“This ties in with the above question well. FaceTiming my sister has been an incredible way to keep my spirits up, its a way to continue to have social interactions, even if its not physical. Right after my NJ tube was placed, the state shut down, so I decided to start a garden like many others!
This garden deck is extra special to me, because I started it basically right after I had my sickest and lowest point and was finally getting the proper hydration and nutrition my body needed. Its like as the garden grew lush and green, I grew stronger. Having chronic illnesses definitely has taken a huge toll on my body’s strength and of course is mentally taxing.
My garden has become a place for me to test my capabilities and strength, like physical therapy and meditation wrapped into one. I spend a lot of time in my garden and have also done a few DIY projects for the garden. My deck has become my peaceful oasis and really keeps my spirits up! I currently have over 30 planters, with an assortment of veggies, flowers, and herbs. Watching my beans and peppers grow bit by bit everyday is one of my favorite moments of quarantine, it’s taught me to enjoy the little things in life.”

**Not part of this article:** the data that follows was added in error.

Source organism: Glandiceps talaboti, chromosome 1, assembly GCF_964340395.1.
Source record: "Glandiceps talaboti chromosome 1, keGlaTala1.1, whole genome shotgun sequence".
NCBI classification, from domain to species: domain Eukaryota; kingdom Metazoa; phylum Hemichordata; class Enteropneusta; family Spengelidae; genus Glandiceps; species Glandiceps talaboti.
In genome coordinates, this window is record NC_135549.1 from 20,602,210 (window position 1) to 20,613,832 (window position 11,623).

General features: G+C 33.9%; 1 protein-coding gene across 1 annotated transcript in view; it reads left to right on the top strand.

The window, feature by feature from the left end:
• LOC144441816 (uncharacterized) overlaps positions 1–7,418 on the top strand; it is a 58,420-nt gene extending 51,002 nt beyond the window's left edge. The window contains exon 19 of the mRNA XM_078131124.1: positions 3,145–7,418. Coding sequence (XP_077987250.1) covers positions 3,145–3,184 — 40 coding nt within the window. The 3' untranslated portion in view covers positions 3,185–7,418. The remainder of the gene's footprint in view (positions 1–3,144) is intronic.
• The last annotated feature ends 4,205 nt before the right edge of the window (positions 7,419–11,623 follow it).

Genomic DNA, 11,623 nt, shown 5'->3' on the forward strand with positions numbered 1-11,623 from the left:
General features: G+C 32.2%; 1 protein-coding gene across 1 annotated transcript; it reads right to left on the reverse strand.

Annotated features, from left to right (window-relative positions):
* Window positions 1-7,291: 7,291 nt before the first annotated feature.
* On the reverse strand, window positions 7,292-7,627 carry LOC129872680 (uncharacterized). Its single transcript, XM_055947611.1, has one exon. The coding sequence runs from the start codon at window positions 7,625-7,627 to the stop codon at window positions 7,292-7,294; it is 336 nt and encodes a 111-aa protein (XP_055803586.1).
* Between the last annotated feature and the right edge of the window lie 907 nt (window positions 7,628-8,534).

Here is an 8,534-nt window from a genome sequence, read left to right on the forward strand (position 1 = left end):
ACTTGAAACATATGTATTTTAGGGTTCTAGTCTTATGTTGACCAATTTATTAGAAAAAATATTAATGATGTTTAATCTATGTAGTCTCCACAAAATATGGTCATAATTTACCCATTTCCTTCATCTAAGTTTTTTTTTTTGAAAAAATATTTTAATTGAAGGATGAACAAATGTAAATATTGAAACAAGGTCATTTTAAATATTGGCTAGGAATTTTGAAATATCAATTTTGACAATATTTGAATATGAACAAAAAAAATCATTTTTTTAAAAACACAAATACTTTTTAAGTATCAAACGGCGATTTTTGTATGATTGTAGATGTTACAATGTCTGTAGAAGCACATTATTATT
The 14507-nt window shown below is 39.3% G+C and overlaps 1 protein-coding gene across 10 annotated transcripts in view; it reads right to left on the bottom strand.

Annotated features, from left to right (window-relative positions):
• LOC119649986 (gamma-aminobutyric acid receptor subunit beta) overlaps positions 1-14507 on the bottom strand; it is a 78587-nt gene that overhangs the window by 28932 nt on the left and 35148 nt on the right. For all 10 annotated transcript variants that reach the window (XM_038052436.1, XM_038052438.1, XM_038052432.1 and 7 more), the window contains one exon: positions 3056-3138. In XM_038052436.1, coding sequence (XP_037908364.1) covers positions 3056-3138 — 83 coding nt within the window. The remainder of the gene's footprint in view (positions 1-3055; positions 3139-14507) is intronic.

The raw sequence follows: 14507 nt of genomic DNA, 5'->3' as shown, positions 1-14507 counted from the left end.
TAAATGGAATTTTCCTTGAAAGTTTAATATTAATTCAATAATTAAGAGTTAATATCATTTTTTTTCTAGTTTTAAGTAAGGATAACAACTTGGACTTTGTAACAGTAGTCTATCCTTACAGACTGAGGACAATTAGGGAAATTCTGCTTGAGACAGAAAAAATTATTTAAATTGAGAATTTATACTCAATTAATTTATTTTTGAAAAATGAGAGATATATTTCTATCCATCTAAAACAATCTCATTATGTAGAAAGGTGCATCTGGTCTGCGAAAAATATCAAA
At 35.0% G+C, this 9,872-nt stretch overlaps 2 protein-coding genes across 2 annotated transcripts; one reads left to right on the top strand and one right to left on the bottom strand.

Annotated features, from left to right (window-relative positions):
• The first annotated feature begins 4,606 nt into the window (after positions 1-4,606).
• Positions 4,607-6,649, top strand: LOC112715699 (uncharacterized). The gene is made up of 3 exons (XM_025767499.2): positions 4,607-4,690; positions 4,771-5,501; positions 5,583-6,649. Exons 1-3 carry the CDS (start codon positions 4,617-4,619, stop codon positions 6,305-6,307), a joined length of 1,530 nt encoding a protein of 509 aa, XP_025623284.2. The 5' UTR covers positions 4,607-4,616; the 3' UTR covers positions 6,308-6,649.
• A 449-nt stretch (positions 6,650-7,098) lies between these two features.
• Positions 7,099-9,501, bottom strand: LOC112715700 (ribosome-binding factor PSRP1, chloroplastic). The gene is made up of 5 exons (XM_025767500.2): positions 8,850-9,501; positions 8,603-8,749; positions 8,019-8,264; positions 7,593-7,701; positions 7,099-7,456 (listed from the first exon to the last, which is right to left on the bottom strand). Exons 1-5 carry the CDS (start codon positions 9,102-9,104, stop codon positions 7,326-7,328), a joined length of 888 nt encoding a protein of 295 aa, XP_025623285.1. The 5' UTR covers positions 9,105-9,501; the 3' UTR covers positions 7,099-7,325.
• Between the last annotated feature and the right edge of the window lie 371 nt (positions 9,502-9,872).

Has this travel ban/quarantine situation impacted any especially important future plans you had laid out?
“As mentioned earlier, COVID prohibited my mom from traveling by plane to take care of me post surgery. Additionally, I was unable to travel to see my dying grandmother, and ultimately her memorial service was done over Zoom.
Day-to-day I have to be really careful with going out, and when I do, I try to take precautions. For a few months I rarely left the house — only for appointments and infusions. My boyfriend or his mom did the grocery shopping to risk exposure. Now that I have gained some strength, I feel a bit more confident with being out.
I am still super careful and only going for the necessities. Mostly the pharmacy and grocery store. When I go to the store I have my feeding bag on me that has hand sanitizer. I use that like CRAZY in the store and of course wear a mask. I also wipe my groceries or purchases down with a sanitizing wipe and wash my hands again. I think even when COVID restrictions are lifted I will continue to keep these practices.